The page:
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Ukrainian president’s firm challenges Russian assets seizure in tax probe

April 29, 2015, 17:24 UTC+3 LIPETSK
The criminal case against the Roshen confectionery was opened on charges of the fraudulent theft of 180 million rubles through the illegal VAT refund from the Russian budget
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© EPA/TASS/TATYANA ZENKOVICH

LIPETSK, April 29. /TASS/. Roshen Confectionary Corporation owned by Ukrainian billionaire President Petro Poroshenko has filed a protest to a Moscow court over a judgment to seize assets of its Lipetsk confectionary in central Russia in an embezzlement probe, a Roshen official said on Wednesday.

"The protest prepared by lawyers was filed to the Moscow City Court to challenge the lower court’s decision on the seizure of assets," Lipetsk confectionary Deputy CEO Oleg Kazakov said.

The Lipetsk confectionary reported on Tuesday investigators had seized its assets worth 2 billion rubles ($39 million) under a Moscow district court’s ruling as part of a criminal probe into the embezzlement of budget funds at the factory.

The Lipetsk confectionary deputy head said the plant’s management "disagrees with the property seizure in principle and especially considering the fact that the value of the assets seized considerably exceeds tax claims that total 180 million rubles ($3.5 million)."

Russia’s Investigative Committee said on April 1 investigators had searched Roshen’s Lipetsk confectionery as part of a criminal probe into the illegal 180 million-ruble value added tax refund.

The criminal case against the Roshen confectionery was opened on charges of the fraudulent theft of 180 million rubles through the illegal VAT refund from the Russian budget, Investigative Committee spokesman Vladimir Markin said at the time.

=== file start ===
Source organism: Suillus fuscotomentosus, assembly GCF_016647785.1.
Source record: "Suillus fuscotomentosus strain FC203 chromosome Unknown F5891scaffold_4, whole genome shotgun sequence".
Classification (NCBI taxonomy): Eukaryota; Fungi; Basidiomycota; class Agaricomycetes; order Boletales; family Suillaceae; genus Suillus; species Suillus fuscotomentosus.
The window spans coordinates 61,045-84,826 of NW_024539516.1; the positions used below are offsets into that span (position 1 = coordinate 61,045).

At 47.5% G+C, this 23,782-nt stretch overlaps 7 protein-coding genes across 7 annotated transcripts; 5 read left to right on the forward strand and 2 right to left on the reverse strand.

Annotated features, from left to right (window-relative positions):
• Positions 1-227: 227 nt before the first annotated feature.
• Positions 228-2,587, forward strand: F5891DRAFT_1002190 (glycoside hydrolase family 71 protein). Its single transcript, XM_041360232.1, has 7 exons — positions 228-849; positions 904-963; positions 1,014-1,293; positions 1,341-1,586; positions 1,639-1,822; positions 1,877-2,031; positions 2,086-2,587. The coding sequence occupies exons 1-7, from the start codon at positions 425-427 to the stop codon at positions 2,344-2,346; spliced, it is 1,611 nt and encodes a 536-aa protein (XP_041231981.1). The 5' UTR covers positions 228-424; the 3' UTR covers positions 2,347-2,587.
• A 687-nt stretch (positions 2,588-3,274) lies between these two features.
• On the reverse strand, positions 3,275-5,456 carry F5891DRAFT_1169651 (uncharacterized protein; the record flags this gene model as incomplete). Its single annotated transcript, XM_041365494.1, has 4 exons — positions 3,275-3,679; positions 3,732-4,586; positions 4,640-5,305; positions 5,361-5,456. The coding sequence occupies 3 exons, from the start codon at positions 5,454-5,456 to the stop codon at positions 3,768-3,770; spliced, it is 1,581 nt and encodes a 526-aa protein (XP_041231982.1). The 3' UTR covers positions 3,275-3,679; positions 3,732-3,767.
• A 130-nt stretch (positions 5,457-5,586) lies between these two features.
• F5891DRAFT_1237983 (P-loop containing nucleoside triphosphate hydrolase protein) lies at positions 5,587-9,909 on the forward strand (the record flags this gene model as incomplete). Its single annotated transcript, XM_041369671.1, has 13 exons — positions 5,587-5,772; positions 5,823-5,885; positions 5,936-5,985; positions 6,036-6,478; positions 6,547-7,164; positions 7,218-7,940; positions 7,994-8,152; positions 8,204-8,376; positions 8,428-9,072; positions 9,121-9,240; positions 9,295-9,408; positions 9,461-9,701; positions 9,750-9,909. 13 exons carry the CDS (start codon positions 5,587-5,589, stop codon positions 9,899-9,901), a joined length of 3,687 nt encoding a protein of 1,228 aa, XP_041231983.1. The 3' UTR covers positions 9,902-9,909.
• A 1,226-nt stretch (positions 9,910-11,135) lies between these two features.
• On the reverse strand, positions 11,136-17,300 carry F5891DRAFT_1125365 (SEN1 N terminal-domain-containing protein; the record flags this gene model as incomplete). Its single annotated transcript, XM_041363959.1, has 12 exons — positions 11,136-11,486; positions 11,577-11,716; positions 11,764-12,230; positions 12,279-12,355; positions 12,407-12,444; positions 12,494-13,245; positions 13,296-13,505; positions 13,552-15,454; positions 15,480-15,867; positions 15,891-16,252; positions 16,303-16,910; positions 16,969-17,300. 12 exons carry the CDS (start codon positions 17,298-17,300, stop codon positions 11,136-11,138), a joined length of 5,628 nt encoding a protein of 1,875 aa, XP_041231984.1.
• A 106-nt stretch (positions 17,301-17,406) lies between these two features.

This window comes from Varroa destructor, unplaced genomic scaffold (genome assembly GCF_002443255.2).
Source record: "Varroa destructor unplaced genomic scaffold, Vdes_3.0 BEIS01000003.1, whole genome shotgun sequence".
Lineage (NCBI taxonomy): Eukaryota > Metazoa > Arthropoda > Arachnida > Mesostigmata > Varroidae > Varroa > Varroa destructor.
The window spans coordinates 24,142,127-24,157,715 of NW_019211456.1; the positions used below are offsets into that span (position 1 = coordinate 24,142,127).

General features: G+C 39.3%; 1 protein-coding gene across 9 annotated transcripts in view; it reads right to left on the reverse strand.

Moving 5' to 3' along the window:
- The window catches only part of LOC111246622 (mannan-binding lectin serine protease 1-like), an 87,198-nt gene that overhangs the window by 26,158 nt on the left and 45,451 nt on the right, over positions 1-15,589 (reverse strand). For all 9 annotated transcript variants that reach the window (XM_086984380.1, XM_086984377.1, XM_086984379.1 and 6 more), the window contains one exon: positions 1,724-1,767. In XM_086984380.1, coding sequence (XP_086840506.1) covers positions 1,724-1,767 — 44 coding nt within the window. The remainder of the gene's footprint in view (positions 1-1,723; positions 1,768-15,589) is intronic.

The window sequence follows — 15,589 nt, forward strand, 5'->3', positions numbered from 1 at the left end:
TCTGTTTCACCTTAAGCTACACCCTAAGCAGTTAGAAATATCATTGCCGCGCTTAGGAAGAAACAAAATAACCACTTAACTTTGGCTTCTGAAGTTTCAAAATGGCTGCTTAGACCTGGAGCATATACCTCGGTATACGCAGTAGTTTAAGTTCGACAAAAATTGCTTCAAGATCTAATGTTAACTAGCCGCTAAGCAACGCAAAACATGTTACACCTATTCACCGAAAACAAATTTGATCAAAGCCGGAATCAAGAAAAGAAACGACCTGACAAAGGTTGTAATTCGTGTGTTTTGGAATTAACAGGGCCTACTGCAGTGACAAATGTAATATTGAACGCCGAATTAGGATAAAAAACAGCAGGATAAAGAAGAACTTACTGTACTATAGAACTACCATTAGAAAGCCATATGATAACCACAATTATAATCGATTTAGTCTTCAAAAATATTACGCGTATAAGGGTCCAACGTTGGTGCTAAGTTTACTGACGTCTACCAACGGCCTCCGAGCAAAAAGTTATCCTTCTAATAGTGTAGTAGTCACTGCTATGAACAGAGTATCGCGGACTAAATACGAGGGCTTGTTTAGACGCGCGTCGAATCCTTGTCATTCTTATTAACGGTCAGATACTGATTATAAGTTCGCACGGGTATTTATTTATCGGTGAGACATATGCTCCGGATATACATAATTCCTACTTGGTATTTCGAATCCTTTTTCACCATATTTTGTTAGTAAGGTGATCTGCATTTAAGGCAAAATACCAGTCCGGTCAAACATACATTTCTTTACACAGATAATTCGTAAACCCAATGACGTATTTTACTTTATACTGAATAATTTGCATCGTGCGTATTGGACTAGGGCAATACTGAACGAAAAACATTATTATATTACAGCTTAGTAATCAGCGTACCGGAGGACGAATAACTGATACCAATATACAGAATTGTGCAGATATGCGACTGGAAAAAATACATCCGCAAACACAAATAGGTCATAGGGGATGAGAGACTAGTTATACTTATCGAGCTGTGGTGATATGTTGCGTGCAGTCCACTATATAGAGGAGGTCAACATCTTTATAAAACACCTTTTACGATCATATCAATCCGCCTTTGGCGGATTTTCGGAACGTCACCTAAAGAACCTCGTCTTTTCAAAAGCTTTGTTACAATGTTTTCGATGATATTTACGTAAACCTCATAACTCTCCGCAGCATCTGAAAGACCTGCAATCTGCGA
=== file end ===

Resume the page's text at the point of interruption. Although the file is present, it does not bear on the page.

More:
The criminal case was opened on the basis of materials provided by Russia’s Federal Security Service, he said.

"For the purpose of seizing items and documents that are important for the criminal case, searches are being made today on the territory of the Lipetsk confectionery Roshen and in the offices of the research and production firm Metallimpress in Nizhny Novgorod," Markin said at the time.

According to investigators, representatives of these organizations sent forged documents to the Lipetsk regional tax inspectorate in 2012-2013 on the works allegedly fulfilled in 2012 and worth over 1 billion rubles ($17 million at the current exchange rate) for the construction of a confectionery and demanded a VAT refund of over 180 million rubles, Markin said.

However, the cost of works performed by sub-contractors hired by Metallimpress was clearly overstated and some organizations carried no financial or economic activities, he added.

The forged documents later served as the ground for transferring over 180 million rubles to the Roshen Lipetsk confectionery’s settlement account in an illegal VAT refund, the Investigative Committee spokesman said.

The investigation is continuing to find all the circumstances of this crime, Markin said.

Ukraine’s President Poroshenko pledged to sell his business assets after he was elected head of state in May last year.

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